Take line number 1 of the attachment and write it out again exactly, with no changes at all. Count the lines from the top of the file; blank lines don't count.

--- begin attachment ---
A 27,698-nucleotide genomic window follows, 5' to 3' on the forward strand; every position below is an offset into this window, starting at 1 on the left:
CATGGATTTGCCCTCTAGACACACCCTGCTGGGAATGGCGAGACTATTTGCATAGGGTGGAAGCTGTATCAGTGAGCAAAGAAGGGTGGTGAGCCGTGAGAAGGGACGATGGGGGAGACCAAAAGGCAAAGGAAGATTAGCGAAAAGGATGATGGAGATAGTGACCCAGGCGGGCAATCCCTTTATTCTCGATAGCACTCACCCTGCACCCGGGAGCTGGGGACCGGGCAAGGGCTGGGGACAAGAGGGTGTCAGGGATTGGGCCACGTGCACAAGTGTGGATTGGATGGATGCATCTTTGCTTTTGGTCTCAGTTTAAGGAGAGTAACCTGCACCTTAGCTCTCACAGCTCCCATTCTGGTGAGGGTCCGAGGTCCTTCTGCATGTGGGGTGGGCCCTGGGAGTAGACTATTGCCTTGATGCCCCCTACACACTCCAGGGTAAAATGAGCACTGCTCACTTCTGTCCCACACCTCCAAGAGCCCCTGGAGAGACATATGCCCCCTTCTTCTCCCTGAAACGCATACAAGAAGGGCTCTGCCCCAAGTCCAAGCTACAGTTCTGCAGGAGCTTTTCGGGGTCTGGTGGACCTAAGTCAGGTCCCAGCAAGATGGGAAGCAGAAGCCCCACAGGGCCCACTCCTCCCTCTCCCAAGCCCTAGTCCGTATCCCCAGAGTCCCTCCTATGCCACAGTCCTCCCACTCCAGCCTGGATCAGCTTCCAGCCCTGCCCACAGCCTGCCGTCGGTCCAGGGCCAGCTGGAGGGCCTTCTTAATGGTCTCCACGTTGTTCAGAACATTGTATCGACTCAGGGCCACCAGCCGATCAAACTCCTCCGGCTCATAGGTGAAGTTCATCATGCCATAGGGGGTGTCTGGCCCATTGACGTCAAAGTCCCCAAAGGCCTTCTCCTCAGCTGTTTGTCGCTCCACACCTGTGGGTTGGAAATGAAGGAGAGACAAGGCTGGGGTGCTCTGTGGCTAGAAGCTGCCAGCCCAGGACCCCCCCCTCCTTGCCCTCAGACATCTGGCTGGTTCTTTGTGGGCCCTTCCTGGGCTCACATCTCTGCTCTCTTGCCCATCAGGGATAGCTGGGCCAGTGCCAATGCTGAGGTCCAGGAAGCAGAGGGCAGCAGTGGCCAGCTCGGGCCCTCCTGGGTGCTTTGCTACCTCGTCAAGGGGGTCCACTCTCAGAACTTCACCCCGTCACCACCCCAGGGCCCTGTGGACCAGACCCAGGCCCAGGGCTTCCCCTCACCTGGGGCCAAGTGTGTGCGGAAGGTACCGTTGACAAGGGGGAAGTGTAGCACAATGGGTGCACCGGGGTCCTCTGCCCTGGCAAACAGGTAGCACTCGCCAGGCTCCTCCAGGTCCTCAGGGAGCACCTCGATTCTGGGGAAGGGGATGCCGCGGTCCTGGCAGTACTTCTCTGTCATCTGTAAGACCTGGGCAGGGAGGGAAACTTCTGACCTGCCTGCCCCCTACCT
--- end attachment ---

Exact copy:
A 27,698-nucleotide genomic window follows, 5' to 3' on the forward strand; every position below is an offset into this window, starting at 1 on the left: